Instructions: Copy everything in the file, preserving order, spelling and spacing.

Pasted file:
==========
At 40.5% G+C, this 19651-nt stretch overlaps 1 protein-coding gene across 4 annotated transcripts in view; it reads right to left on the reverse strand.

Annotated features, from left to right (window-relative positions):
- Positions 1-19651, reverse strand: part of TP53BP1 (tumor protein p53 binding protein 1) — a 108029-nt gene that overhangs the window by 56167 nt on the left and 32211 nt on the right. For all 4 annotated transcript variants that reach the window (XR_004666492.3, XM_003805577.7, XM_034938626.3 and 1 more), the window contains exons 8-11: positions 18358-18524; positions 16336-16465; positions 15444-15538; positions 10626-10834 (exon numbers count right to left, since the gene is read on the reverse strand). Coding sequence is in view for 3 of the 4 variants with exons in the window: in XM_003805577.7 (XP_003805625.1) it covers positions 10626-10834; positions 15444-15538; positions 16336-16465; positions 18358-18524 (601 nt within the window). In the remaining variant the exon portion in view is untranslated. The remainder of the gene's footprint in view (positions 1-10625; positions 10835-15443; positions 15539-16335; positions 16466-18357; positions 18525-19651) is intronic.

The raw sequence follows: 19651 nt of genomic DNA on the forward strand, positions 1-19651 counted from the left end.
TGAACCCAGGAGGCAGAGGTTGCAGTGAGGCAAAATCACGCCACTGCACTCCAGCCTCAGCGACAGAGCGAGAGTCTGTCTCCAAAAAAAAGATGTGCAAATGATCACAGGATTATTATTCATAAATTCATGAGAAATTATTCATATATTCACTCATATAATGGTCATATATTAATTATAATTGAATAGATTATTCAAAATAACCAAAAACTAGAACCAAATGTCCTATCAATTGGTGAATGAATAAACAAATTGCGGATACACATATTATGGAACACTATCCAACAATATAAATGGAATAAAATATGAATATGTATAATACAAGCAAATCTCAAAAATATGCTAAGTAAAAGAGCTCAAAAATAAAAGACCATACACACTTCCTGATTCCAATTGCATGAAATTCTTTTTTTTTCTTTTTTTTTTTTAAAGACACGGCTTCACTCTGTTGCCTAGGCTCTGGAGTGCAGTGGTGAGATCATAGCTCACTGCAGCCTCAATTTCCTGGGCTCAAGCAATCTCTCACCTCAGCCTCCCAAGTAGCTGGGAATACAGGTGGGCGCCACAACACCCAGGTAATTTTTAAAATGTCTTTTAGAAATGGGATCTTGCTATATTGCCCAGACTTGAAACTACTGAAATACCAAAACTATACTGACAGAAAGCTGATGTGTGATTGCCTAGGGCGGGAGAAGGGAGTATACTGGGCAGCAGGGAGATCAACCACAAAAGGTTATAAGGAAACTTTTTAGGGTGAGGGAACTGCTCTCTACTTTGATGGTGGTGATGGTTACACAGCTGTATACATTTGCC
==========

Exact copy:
At 40.5% G+C, this 19651-nt stretch overlaps 1 protein-coding gene across 4 annotated transcripts in view; it reads right to left on the reverse strand.

Annotated features, from left to right (window-relative positions):
- Positions 1-19651, reverse strand: part of TP53BP1 (tumor protein p53 binding protein 1) — a 108029-nt gene that overhangs the window by 56167 nt on the left and 32211 nt on the right. For all 4 annotated transcript variants that reach the window (XR_004666492.3, XM_003805577.7, XM_034938626.3 and 1 more), the window contains exons 8-11: positions 18358-18524; positions 16336-16465; positions 15444-15538; positions 10626-10834 (exon numbers count right to left, since the gene is read on the reverse strand). Coding sequence is in view for 3 of the 4 variants with exons in the window: in XM_003805577.7 (XP_003805625.1) it covers positions 10626-10834; positions 15444-15538; positions 16336-16465; positions 18358-18524 (601 nt within the window). In the remaining variant the exon portion in view is untranslated. The remainder of the gene's footprint in view (positions 1-10625; positions 10835-15443; positions 15539-16335; positions 16466-18357; positions 18525-19651) is intronic.

The raw sequence follows: 19651 nt of genomic DNA on the forward strand, positions 1-19651 counted from the left end.
TGAACCCAGGAGGCAGAGGTTGCAGTGAGGCAAAATCACGCCACTGCACTCCAGCCTCAGCGACAGAGCGAGAGTCTGTCTCCAAAAAAAAGATGTGCAAATGATCACAGGATTATTATTCATAAATTCATGAGAAATTATTCATATATTCACTCATATAATGGTCATATATTAATTATAATTGAATAGATTATTCAAAATAACCAAAAACTAGAACCAAATGTCCTATCAATTGGTGAATGAATAAACAAATTGCGGATACACATATTATGGAACACTATCCAACAATATAAATGGAATAAAATATGAATATGTATAATACAAGCAAATCTCAAAAATATGCTAAGTAAAAGAGCTCAAAAATAAAAGACCATACACACTTCCTGATTCCAATTGCATGAAATTCTTTTTTTTTCTTTTTTTTTTTTAAAGACACGGCTTCACTCTGTTGCCTAGGCTCTGGAGTGCAGTGGTGAGATCATAGCTCACTGCAGCCTCAATTTCCTGGGCTCAAGCAATCTCTCACCTCAGCCTCCCAAGTAGCTGGGAATACAGGTGGGCGCCACAACACCCAGGTAATTTTTAAAATGTCTTTTAGAAATGGGATCTTGCTATATTGCCCAGACTTGAAACTACTGAAATACCAAAACTATACTGACAGAAAGCTGATGTGTGATTGCCTAGGGCGGGAGAAGGGAGTATACTGGGCAGCAGGGAGATCAACCACAAAAGGTTATAAGGAAACTTTTTAGGGTGAGGGAACTGCTCTCTACTTTGATGGTGGTGATGGTTACACAGCTGTATACATTTGCC